Of all the colors of red, carmine —
Dark, alluring, and relentless —
Speaks, ingratiating, of intenseness:
Of velvet chairs and heartless Carmen,
Not bleeding, but saturating through the senses;
From under that mantilla, black and winsome,
Ultimately to prove diabolical and crimson.
Ingenue, grande dame — vermilion, cinnabar,
Compete for the spotlight, antinomies deployed,
Allied with antimony and even now alloyed
In fire that strikes from each the avatar.
Mercurial indeed are incarnations of mercury
Incarnadine with low-life sulfur
In passionate retorts swirled murkily;
To think that such liaisons make us suffer.
Rival beauties are easy to mistake:
Who trails the regulus of Venus in her wake?
Pleiades or constellations of harlots —
All flounce and attitude, altitude and starlets,
And everywhere the stars incalescent in scarlet.
NOTES for Students of English
Carmine – A rich red dye made from cochineal insects.
Carmen – The title and heroine of a story (1845) by Prosper Mérimée, and of a grand opera (1895) by Georges Bizet. Carmen is a brilliant, seductive, fickle Spanish gypsy who is stabbed by her lover José.
Cinnabar – Red mercuric sulfide HgS; vermilion, also HgS, is made from cinnabar.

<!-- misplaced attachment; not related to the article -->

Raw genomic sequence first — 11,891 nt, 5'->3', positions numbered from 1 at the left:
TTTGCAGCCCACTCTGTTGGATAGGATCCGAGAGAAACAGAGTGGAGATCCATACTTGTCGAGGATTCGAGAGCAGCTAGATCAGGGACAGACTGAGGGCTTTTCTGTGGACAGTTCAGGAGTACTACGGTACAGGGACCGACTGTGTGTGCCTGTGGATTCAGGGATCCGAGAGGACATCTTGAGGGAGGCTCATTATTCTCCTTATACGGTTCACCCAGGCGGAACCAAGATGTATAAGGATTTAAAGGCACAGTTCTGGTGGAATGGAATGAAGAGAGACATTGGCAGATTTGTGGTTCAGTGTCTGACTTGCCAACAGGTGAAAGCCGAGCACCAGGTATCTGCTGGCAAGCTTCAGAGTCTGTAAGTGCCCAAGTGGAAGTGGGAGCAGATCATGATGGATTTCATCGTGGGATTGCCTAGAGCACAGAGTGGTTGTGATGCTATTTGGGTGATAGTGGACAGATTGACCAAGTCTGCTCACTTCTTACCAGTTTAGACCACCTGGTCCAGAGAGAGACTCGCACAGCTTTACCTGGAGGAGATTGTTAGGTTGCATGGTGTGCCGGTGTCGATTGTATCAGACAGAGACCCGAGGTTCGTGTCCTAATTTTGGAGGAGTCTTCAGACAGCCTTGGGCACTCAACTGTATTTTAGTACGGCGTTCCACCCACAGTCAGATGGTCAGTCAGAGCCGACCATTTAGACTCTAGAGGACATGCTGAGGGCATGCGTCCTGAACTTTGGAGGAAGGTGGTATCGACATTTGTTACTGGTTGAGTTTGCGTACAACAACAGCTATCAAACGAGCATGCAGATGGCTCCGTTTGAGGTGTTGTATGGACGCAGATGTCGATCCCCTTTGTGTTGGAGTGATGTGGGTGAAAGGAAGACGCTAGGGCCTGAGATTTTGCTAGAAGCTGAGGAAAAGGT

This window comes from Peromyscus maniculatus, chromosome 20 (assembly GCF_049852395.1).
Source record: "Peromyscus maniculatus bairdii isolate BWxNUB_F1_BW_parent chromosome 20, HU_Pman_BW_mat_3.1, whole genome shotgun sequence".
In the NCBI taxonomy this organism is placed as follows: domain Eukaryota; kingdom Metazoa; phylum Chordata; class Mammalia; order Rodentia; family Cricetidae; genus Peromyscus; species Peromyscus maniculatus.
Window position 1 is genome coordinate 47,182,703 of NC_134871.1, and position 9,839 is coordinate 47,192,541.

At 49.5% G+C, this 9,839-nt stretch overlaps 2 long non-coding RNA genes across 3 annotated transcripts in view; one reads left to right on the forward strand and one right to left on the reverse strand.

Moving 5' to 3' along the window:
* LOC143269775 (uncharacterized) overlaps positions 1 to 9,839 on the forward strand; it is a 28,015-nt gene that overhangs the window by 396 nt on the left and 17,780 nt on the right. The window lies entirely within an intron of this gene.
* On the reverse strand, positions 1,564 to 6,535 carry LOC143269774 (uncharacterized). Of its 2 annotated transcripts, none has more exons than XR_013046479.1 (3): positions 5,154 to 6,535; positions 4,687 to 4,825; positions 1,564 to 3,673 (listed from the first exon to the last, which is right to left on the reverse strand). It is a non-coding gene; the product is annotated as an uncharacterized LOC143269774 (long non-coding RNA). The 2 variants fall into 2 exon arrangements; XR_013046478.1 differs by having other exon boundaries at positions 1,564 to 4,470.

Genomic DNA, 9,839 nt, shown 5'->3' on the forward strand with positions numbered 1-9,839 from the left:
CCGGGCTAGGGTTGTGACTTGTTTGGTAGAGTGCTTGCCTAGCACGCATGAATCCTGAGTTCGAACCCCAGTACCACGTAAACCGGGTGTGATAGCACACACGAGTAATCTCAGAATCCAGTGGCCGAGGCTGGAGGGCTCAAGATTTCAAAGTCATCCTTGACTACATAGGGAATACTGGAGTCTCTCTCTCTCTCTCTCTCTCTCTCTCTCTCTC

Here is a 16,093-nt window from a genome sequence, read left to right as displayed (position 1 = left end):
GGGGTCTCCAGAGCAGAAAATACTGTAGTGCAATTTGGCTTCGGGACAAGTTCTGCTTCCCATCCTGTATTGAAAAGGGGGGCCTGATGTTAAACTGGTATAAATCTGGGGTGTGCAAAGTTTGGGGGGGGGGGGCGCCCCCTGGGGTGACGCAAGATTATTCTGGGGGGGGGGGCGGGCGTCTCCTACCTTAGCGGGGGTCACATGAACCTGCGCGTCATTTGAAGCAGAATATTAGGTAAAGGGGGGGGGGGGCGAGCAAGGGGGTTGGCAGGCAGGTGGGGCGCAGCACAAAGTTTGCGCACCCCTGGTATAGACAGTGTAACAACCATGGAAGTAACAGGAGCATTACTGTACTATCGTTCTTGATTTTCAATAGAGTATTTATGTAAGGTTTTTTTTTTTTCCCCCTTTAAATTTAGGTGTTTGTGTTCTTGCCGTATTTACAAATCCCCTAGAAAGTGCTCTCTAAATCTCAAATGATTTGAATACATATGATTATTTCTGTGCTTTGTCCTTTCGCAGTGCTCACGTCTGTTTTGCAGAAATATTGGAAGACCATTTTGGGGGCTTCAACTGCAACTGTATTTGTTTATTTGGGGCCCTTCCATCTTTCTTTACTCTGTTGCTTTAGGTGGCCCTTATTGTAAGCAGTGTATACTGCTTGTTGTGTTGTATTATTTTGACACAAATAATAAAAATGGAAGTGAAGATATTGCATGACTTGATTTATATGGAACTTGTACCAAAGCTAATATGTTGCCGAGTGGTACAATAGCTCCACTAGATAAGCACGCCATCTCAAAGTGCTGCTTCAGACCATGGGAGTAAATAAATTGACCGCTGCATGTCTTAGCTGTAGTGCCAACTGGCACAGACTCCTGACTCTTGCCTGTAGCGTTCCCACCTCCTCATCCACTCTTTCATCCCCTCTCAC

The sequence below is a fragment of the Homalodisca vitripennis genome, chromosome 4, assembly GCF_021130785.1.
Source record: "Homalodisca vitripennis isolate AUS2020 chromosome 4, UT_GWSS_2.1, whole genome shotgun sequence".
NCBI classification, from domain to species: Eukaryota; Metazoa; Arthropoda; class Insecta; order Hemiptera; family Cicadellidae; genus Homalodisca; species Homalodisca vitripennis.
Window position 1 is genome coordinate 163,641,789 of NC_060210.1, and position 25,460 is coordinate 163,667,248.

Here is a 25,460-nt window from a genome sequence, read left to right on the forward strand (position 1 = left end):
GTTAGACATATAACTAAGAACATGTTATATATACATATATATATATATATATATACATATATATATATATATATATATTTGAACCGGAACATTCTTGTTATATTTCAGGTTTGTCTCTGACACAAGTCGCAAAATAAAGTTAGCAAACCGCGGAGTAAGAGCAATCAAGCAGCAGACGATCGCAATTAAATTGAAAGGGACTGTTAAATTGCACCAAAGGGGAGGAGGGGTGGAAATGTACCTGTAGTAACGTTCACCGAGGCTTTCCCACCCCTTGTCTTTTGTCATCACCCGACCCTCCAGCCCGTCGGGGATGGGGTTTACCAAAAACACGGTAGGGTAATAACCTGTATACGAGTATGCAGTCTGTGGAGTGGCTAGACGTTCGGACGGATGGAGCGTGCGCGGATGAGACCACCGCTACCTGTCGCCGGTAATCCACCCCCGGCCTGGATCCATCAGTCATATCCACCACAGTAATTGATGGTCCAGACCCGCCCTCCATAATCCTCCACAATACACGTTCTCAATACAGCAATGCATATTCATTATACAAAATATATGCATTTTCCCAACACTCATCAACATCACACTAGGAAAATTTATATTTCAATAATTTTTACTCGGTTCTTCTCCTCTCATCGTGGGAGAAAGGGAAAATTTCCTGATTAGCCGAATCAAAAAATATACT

Retorts – A pun on “retorts” meaning both sharp replies and chemical vessels.
Regulus of Venus – A violet alloy of copper and antimony, Cu2Sb.
Pleiades – (Pronounced PLEE-a-deez) From Greek mythology, the seven daughters of Atlas. Pursued by the hunter Orion, they prayed for rescue to Zeus who placed them in the sky. Their names are given to a conspicuous loose cluster of stars in the constellation Taurus. (There the constellation Orion continues his unsuccessful pursuit.)
Six of the stars are clearly visible, but a seventh is not, for which there are two traditional explanations: 1) The seventh maiden has hidden herself out of shame for having loved a mortal; 2) the seventh maiden shines less brightly because, although her six sisters’ lovers were all gods, her own lover was only a man.